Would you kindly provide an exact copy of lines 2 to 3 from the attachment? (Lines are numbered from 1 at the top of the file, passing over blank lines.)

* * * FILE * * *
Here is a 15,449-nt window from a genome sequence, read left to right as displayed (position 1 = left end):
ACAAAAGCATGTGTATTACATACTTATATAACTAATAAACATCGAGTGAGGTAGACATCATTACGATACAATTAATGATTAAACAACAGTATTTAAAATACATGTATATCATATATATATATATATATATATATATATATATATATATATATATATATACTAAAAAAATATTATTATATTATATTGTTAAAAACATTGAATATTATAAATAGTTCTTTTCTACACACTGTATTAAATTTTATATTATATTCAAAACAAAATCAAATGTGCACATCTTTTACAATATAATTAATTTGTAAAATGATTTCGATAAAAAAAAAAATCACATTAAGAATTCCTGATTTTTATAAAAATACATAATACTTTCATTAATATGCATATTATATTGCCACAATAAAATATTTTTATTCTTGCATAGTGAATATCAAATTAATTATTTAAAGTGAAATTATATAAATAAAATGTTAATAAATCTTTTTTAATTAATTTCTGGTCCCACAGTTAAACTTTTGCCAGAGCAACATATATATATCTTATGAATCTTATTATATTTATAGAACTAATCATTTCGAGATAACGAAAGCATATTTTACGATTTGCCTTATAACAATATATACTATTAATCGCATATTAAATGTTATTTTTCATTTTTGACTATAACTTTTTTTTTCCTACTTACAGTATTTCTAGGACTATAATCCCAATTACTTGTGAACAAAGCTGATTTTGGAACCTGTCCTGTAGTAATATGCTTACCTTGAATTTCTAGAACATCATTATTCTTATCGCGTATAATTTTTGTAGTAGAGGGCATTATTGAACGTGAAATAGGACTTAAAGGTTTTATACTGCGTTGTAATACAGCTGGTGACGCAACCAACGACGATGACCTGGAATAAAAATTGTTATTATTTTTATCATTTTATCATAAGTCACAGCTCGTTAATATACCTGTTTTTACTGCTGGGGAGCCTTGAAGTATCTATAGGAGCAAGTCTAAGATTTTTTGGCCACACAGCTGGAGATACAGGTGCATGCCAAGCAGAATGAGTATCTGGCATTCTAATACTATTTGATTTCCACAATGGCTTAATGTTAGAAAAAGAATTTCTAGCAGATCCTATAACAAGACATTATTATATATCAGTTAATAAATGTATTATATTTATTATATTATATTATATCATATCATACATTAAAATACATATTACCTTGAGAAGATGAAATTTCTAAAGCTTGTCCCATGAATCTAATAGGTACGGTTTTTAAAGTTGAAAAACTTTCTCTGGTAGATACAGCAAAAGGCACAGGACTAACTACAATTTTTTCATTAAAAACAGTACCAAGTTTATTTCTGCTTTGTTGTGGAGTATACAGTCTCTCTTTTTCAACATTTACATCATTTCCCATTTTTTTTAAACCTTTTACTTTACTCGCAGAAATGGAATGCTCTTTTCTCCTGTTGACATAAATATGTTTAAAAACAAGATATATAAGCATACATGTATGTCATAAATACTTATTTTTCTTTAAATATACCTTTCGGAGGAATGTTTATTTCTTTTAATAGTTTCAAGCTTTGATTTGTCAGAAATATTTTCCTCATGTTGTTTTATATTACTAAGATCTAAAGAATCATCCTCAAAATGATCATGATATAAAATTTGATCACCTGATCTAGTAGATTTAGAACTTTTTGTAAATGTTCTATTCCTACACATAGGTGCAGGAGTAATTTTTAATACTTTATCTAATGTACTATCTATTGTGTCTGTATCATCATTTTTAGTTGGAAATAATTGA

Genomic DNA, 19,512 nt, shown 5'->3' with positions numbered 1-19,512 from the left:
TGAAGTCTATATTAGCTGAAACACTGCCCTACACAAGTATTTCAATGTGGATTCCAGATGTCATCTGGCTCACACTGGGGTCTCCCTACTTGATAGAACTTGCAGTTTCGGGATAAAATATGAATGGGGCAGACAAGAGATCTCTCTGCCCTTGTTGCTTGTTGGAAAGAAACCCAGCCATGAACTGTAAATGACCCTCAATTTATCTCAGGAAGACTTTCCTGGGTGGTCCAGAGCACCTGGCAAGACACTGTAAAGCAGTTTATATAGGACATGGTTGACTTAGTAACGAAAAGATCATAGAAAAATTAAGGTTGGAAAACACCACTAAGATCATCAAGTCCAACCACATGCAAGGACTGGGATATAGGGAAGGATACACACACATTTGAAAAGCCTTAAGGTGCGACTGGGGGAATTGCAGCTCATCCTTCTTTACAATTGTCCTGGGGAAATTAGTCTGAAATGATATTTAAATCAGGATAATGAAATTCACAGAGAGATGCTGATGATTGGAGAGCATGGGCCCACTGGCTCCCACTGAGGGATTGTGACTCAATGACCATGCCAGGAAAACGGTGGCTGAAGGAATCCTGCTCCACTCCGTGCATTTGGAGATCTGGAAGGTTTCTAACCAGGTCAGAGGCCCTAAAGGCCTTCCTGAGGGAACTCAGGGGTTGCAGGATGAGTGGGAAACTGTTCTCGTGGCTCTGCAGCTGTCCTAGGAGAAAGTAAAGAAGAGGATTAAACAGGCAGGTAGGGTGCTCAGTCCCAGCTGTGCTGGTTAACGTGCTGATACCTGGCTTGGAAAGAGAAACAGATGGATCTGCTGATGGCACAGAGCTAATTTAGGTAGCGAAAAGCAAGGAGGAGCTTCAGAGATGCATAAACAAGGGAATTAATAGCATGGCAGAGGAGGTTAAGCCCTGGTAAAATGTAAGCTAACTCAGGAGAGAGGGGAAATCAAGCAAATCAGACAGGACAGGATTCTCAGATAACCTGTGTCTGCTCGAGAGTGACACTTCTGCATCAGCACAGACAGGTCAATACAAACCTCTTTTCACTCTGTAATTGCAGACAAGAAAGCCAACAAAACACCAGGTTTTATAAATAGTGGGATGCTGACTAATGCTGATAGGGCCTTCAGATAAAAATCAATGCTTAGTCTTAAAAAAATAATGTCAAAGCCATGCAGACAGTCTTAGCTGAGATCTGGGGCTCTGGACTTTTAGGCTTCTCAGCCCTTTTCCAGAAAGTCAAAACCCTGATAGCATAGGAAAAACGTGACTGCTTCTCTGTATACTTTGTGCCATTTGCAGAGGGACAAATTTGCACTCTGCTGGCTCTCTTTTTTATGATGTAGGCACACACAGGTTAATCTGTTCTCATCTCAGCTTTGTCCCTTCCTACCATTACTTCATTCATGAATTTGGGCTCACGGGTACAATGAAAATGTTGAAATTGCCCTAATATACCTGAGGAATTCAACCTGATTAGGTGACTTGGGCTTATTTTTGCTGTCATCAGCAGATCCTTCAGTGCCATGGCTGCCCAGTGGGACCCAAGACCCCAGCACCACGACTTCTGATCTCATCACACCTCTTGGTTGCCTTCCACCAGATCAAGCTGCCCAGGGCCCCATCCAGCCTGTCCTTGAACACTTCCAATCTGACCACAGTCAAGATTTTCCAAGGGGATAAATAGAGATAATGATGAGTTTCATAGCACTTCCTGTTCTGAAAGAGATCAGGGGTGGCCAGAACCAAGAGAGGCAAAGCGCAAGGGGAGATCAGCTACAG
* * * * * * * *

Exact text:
ACAAAAGCATGTGTATTACATACTTATATAACTAATAAACATCGAGTGAGGTAGACATCATTACGATACAATTAATGATTAAACAACAGTATTTAAAATACATGTATATCATATATATATATATATATATATATATATATATATATATATATATATATACTAAAAAAATATTATTATATTATATTGTTAAAAACATTGAATATTATAAATAGTTCTTTTCTACACACTGTATTAAATTTTATATTATATTCAAAACAAAATCAAATGTGCACATCTTTTACAATATAATTAATTTGTAAAATGATTTCGATAAAAAAAAAAATCACATTAAGAATTCCTGATTTTTATAAAAATACATAATACTTTCATTAATATGCATATTATATTGCCACAATAAAATATTTTTATTCTTGCATAGTGAATATCAAATTAATTATTTAAAGTGAAATTATATAAATAAAATGTTAATAAATCTTTTTTAATTAATTTCTGGTCCCACAGTTAAACTTTTGCCAGAGCAACATATATATATCTTATGAATCTTATTATATTTATAGAACTAATCATTTCGAGATAACGAAAGCATATTTTACGATTTGCCTTATAACAATATATACTATTAATCGCATATTAAATGTTATTTTTCATTTTTGACTATAACTTTTTTTTTCCTACTTACAGTATTTCTAGGACTATAATCCCAATTACTTGTGAACAAAGCTGATTTTGGAACCTGTCCTGTAGTAATATGCTTACCTTGAATTTCTAGAACATCATTATTCTTATCGCGTATAATTTTTGTAGTAGAGGGCATTATTGAACGTGAAATAGGACTTAAAGGTTTTATACTGCGTTGTAATACAGCTGGTGACGCAACCAACGACGATGACCTGGAATAAAAATTGTTATTATTTTTATCATTTTATCATAAGTCACAGCTCGTTAATATACCTGTTTTTACTGCTGGGGAGCCTTGAAGTATCTATAGGAGCAAGTCTAAGATTTTTTGGCCACACAGCTGGAGATACAGGTGCATGCCAAGCAGAATGAGTATCTGGCATTCTAATACTATTTGATTTCCACAATGGCTTAATGTTAGAAAAAGAATTTCTAGCAGATCCTATAACAAGACATTATTATATATCAGTTAATAAATGTATTATATTTATTATATTATATTATATCATATCATACATTAAAATACATATTACCTTGAGAAGATGAAATTTCTAAAGCTTGTCCCATGAATCTAATAGGTACGGTTTTTAAAGTTGAAAAACTTTCTCTGGTAGATACAGCAAAAGGCACAGGACTAACTACAATTTTTTCATTAAAAACAGTACCAAGTTTATTTCTGCTTTGTTGTGGAGTATACAGTCTCTCTTTTTCAACATTTACATCATTTCCCATTTTTTTTAAACCTTTTACTTTACTCGCAGAAATGGAATGCTCTTTTCTCCTGTTGACATAAATATGTTTAAAAACAAGATATATAAGCATACATGTATGTCATAAATACTTATTTTTCTTTAAATATACCTTTCGGAGGAATGTTTATTTCTTTTAATAGTTTCAAGCTTTGATTTGTCAGAAATATTTTCCTCATGTTGTTTTATATTACTAAGATCTAAAGAATCATCCTCAAAATGATCATGATATAAAATTTGATCACCTGATCTAGTAGATTTAGAACTTTTTGTAAATGTTCTATTCCTACACATAGGTGCAGGAGTAATTTTTAATACTTTATCTAATGTACTATCTATTGTGTCTGTATCATCATTTTTAGTTGGAAATAATTGA

Genomic DNA, 19,512 nt, shown 5'->3' with positions numbered 1-19,512 from the left: